First-Aid Kit and Health
Keep these health and safety recommendations in mind during your trips.
The first-aid kit must be stored in a fresh, dry and clear place with easy access, and it must be placed outside the reach of children. The elements should be kept in good conditions, their expiration date controlled and replaced regularly.
Recommended basic items:
- Insect repellent (with DEET)
- Sanitizer (liquid or gel) for your hands
- Antiseptics for disinfecting injuries (povidone iodine, 10 vol. hydrogen peroxide or alcohol).
- White neutral soap for hand washing or injury washing.
- Clean gauze and bandages (7 and 10 cm wide) to clean wounds and stop bleeding.
- Band-aids and adhesive tape to attach bandages.
- Disposable latex gloves to avoid contaminating wounds.
- Scissors to cut gauze and bandages or clothes
- Medicines: painkillers, fever-reducing medicine, antihistamines, anti-diarrhoea medication, antiallergics, topical use antibiotics
- Cream for insect bites
- Injectable Decadron
- Oral rehydration salts
- Tablet for purifying water (depending on destination)
- Prescription drugs according to the pre-existing pathology (diabetics, high-blood pressure, asthma, etc.)
Always take an extra dose.
Protect yourself from the sun
- Suffering a sunstroke or a heat stroke can make you have a bad time during your trip. Fortunately, it is very easy to prevent them.
- Always wear a hat, sunscreen and, when necessary, sunglasses.
- If possible, avoid being in the sun during the hottest hours.
- Stay hydrated. Always carry a refillable bottle with drinking water.
During your tours, take breaks to rest and drink water.
The altitude sickness (also called “soroche” or “apunamiento”) occurs in regions above 2500 metres without preparation in advance. It may cause headaches, dizziness, nausea, sleeping disorders and, in the most serious cases, lung oedema and brain oedema. Following simple steps can avoid this condition.
How to prevent altitude sickness:
- Avoid abrupt ascents in a few hours.
- For the first two or three days in the high altitude, do little physical activity.
- Consume carbohydrates (sugars) in small but in multiple rations.
- Do not smoke or drink alcoholic beverages.
- Do not take medicines that may cause sleepiness.
- Consult your doctor to check if he/she recommends a specific medicine before the journey.
The dengue, chikungunya and zika viruses are transmitted by the Aedes aegypti. mosquito bite. If you are travelling to an area where these diseases are present (provinces of the centre and north of Argentina), follow these recommendations:
- Wear light colour clothes and long trousers, especially outdoors.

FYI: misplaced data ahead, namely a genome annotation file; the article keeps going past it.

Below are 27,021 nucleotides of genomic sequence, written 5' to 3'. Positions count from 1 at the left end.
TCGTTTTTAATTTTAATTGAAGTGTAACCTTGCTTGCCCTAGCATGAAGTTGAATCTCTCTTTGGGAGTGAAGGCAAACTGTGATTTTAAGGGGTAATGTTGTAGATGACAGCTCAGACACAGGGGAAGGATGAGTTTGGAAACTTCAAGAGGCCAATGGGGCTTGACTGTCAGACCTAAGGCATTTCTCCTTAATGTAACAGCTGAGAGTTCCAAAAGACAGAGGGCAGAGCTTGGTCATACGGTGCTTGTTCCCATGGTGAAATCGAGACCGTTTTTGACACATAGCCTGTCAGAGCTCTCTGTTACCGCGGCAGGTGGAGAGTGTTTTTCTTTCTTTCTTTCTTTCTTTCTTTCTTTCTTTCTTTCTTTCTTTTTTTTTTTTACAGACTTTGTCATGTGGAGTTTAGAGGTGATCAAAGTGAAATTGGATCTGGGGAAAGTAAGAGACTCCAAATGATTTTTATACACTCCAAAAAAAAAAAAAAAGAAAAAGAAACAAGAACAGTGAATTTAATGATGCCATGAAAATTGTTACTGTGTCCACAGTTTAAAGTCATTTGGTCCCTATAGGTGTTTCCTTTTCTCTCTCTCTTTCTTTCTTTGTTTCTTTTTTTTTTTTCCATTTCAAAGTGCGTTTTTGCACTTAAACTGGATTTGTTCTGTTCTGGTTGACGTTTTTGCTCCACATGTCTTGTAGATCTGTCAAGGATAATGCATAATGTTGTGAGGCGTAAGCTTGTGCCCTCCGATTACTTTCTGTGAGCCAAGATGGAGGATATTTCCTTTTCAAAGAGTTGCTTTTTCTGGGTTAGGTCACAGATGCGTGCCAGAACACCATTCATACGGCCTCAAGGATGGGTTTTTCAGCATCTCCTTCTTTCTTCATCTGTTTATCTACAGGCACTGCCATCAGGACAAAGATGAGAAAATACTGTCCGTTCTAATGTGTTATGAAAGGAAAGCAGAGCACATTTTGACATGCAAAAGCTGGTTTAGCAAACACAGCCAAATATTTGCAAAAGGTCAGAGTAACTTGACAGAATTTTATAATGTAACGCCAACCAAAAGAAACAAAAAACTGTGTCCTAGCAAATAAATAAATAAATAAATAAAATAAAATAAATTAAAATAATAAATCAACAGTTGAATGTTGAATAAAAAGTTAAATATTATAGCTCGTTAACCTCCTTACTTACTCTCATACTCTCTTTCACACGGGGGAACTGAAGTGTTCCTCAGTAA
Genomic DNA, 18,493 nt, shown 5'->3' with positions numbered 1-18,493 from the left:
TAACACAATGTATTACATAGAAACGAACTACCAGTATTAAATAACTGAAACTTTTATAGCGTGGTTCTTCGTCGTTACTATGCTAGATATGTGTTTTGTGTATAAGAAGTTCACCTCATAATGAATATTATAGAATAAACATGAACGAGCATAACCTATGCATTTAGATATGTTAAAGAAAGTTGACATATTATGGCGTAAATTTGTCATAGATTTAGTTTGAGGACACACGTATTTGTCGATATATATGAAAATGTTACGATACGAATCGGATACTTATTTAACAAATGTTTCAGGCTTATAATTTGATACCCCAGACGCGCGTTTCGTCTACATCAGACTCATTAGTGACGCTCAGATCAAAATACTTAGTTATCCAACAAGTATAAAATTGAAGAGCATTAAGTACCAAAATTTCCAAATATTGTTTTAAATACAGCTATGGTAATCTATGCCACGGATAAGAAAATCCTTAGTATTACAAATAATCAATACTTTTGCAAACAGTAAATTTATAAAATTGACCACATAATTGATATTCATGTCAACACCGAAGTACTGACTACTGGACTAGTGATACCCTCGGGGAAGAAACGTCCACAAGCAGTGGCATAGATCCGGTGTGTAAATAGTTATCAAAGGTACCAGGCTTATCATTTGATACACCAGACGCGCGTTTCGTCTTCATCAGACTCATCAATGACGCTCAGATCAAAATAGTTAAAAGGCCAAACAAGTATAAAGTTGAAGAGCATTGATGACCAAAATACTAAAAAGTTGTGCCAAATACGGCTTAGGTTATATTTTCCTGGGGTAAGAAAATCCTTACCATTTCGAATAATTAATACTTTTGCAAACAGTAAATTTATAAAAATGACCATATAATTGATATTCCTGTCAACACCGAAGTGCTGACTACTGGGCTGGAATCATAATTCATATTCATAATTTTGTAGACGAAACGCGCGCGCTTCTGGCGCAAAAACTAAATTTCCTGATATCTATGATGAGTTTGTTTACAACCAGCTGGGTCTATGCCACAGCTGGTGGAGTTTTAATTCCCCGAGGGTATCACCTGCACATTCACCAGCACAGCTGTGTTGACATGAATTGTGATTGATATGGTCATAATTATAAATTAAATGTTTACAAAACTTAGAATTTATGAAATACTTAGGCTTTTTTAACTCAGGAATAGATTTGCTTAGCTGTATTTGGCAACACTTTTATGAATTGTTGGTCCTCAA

- Use repellent on your exposed skin and reapply it according to the instructions for use.
- Also spray your clothes: mosquitoes can bite through thin clothes.
- Use mosquito repellent coils or tablets.
- Protect your baby’s cradle or stroller with a mosquito net when outside, and allow for good ventilation.
In the event of symptoms such as fever, headache (especially in the area of the eyes), muscle pain, joints pain, rash, nausea and vomiting, consult the local medical service. Avoid self-medication, especially taking aspirins or Ibuprofen and applying injectable medication that may lead to hemorrhage.
Bees, wasps and ants
Their bites and stings are usually not dangerous, except when they are massive (as in rare bee hive attacks) or when they attack people allergic to their poison.
What to do to prevent bites
- Avoid stirring honeycombs, bee hives or anthills.
- If a bee sits on your body, do not try to kill it or expel it. It is best to remain still or to make slow movements until it flies away.
- Avoid leaving waste and/or exposed litter which may attract them.
- In the season of abundant wasps, when you eat outdoors, pay special attention as some of the wasp species (such as the Vespula germanica, known as the German “yellowjacket” in Patagonia) usually sit on food and do not get easily frightened.
- Avoid walking barefoot in areas with a high density of wasps, as their nests may be underground.
- Check your clothes and shoes before putting them on.
If you are bitten
- Wash the bite area with water and soap.
- Apply ice pack locally (wrapped ice) for 10 minutes to reduce the swelling.
- Repeat at 10-minute intervals.
- Watch the bite area for a few hours and on the following days. If the redness or pain increases, go to the closest medical centre..
- If it is a bee sting, remove the stinger without squeezing it (always in the same direction in which it was inserted to avoid introducing more poison into the wound). Use a plastic card o a similar object. Do not use tweezers and do not push with your fingers.
Spiders and scorpions
In your journeys, you will see all types of spiders and scorpions: the large majority are harmless, including some species that may look frightening, such as the tarantulas. In Argentina, only four species have medical relevance and there is treatment for all of them.